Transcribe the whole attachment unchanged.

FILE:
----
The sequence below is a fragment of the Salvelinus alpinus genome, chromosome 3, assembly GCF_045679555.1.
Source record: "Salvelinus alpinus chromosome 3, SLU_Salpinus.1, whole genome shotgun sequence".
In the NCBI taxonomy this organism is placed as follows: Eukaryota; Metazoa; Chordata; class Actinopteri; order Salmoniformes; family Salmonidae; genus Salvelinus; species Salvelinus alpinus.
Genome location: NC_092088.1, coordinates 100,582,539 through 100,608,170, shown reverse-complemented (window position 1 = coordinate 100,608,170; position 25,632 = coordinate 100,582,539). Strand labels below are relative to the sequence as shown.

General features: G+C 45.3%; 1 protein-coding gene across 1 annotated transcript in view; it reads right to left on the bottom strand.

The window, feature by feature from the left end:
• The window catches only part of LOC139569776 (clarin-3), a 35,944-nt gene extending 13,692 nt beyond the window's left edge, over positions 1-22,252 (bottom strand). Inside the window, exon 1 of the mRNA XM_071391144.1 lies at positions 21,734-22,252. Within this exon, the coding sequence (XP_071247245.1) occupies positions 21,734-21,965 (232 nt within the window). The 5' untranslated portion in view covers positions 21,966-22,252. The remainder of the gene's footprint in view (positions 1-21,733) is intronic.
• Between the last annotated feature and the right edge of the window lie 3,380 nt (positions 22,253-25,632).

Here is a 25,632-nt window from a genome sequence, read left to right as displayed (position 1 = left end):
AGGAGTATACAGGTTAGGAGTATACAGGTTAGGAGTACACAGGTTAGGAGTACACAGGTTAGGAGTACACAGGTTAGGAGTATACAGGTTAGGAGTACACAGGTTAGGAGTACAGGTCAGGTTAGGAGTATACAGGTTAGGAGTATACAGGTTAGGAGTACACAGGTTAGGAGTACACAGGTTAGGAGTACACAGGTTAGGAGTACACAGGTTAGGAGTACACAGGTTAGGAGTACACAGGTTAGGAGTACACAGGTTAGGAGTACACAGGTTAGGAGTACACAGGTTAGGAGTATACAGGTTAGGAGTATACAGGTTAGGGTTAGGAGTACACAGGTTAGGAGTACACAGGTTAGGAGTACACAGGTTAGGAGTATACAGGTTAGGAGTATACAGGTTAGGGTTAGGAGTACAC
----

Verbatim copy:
The sequence below is a fragment of the Salvelinus alpinus genome, chromosome 3, assembly GCF_045679555.1.
Source record: "Salvelinus alpinus chromosome 3, SLU_Salpinus.1, whole genome shotgun sequence".
In the NCBI taxonomy this organism is placed as follows: Eukaryota; Metazoa; Chordata; class Actinopteri; order Salmoniformes; family Salmonidae; genus Salvelinus; species Salvelinus alpinus.
Genome location: NC_092088.1, coordinates 100,582,539 through 100,608,170, shown reverse-complemented (window position 1 = coordinate 100,608,170; position 25,632 = coordinate 100,582,539). Strand labels below are relative to the sequence as shown.

General features: G+C 45.3%; 1 protein-coding gene across 1 annotated transcript in view; it reads right to left on the bottom strand.

The window, feature by feature from the left end:
• The window catches only part of LOC139569776 (clarin-3), a 35,944-nt gene extending 13,692 nt beyond the window's left edge, over positions 1-22,252 (bottom strand). Inside the window, exon 1 of the mRNA XM_071391144.1 lies at positions 21,734-22,252. Within this exon, the coding sequence (XP_071247245.1) occupies positions 21,734-21,965 (232 nt within the window). The 5' untranslated portion in view covers positions 21,966-22,252. The remainder of the gene's footprint in view (positions 1-21,733) is intronic.
• Between the last annotated feature and the right edge of the window lie 3,380 nt (positions 22,253-25,632).

Here is a 25,632-nt window from a genome sequence, read left to right as displayed (position 1 = left end):
AGGAGTATACAGGTTAGGAGTATACAGGTTAGGAGTACACAGGTTAGGAGTACACAGGTTAGGAGTACACAGGTTAGGAGTATACAGGTTAGGAGTACACAGGTTAGGAGTACAGGTCAGGTTAGGAGTATACAGGTTAGGAGTATACAGGTTAGGAGTACACAGGTTAGGAGTACACAGGTTAGGAGTACACAGGTTAGGAGTACACAGGTTAGGAGTACACAGGTTAGGAGTACACAGGTTAGGAGTACACAGGTTAGGAGTACACAGGTTAGGAGTACACAGGTTAGGAGTATACAGGTTAGGAGTATACAGGTTAGGGTTAGGAGTACACAGGTTAGGAGTACACAGGTTAGGAGTACACAGGTTAGGAGTATACAGGTTAGGAGTATACAGGTTAGGGTTAGGAGTACAC